Four volumes bringing together the most influential and foundational works in Transitional Justice, edited by Kieran McEvoy and Louise Mallinder. Published by Routledge.
Chapter by Kieran McEvoy, Ron Dudai and Cheryl Lawther in A. Liebling et al (eds.) Oxford Handbook of Criminology 6th Edition, Oxford University Press, 391-416.
- Providing detailed and comprehensive coverage of the transitional justice field, this Research Handbook brings together leading scholars and practitioners to explore how societies deal with mass atrocities after periods of dictatorship or conflict. Situating the development of transitional justice in its historical context, social and political context, it analyses the legal instruments that have emerged.
The Research Handbook is extensive in scope, with chapters discussing the concepts, actors, mechanisms and practices of transitional justice. They address the challenges of implementing a range of transitional justice mechanisms, including methods of truth recovery, criminal trials and reparation and lustration programmes. Going a step further, this book also expands the gaze of transitional justice to include underexplored areas, such as art and transitional justice, media and transitional justice and unique international case studies, such as Cambodia and Palestine.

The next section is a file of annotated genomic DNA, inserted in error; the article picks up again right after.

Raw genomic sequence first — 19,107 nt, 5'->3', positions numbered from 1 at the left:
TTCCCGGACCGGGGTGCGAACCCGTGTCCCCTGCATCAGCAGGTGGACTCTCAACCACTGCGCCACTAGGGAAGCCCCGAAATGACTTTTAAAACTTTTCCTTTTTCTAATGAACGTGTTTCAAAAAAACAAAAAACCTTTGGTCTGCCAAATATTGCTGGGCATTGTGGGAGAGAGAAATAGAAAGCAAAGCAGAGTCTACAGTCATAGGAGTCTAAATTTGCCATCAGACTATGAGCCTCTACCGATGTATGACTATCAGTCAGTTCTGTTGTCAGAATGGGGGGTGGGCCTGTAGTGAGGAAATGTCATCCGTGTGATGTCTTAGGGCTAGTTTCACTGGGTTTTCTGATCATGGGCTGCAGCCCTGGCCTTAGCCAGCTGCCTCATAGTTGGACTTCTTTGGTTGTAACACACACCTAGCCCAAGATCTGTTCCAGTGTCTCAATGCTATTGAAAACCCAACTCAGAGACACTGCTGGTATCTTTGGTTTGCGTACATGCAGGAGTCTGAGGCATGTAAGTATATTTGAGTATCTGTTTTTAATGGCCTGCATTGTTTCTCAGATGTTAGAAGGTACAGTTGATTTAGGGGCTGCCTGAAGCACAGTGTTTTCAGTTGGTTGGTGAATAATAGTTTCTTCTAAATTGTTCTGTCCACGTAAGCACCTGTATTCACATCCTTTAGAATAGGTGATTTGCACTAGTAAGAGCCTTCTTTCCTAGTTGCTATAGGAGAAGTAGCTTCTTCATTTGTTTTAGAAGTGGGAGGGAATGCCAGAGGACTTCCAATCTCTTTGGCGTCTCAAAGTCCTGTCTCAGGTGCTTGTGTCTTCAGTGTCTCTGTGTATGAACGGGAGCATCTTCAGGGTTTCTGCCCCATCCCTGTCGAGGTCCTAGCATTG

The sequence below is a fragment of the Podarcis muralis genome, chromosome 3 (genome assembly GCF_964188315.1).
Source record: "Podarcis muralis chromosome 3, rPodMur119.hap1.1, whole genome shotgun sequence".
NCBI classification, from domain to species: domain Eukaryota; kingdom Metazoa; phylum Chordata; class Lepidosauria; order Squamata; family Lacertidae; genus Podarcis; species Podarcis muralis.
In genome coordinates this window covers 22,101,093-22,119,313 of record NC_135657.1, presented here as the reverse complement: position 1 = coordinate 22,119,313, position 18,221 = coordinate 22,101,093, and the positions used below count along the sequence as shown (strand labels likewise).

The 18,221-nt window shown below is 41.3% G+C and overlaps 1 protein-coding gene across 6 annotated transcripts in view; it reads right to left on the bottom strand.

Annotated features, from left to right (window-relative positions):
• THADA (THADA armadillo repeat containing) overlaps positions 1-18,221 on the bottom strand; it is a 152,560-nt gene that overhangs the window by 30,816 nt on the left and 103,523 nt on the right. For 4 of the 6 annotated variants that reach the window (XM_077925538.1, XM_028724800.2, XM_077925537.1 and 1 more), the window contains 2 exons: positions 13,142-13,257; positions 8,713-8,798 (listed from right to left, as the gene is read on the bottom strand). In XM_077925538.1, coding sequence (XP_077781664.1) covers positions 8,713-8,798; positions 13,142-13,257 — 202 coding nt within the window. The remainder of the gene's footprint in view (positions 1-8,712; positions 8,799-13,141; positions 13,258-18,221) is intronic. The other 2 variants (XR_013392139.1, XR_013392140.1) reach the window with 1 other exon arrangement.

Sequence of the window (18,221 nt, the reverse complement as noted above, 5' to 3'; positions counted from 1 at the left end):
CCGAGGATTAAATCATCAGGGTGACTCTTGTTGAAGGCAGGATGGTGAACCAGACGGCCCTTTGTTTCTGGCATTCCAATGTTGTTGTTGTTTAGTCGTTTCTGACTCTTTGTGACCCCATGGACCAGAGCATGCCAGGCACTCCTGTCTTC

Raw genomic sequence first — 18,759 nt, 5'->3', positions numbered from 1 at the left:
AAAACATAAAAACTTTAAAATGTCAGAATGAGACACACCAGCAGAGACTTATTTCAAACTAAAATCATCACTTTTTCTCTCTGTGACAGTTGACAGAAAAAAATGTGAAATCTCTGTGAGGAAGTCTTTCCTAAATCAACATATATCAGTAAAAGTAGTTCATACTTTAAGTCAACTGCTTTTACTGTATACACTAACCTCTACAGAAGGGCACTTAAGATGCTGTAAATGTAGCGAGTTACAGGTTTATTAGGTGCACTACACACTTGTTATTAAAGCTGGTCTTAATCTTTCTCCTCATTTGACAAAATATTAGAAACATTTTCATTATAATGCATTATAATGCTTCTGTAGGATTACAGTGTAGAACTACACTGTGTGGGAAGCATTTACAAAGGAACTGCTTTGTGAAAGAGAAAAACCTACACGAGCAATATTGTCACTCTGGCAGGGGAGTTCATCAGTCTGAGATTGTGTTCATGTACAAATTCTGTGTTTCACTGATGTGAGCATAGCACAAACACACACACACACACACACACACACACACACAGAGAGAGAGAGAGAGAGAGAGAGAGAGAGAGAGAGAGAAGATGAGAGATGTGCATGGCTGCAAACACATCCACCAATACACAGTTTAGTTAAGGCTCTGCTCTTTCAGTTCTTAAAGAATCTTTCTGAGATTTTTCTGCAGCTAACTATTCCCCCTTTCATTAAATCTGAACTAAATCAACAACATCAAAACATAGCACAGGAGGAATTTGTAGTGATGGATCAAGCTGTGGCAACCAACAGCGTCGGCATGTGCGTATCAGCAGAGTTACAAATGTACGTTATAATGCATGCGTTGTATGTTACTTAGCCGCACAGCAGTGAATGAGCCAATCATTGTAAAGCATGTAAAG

Timely and thought provoking, the Research Handbook on Transitional Justice will be of interest to both scholars and students, particularly those working in the areas of transitional justice and peace-building. It will also prove a valuable reference tool for practitioners of transitional justice and international criminal justice, helping to inform best practice.
You can read the Introduction to edited collection here.
‘This is an exciting time to be working in transitional justice as is confirmed by this Research Handbook. This collection draws from a rich breadth of diverse settings, a broad interdisciplinary range of literature and offers a reflective, critical and persuasive overview of many of the key debates in the field. It is an excellent volume which will do much for both the thinking in and the doing of transitional justice. The editors and contributors are to be congratulated for such fine work.’
– Kieran McEvoy, Queen’s University Belfast, UK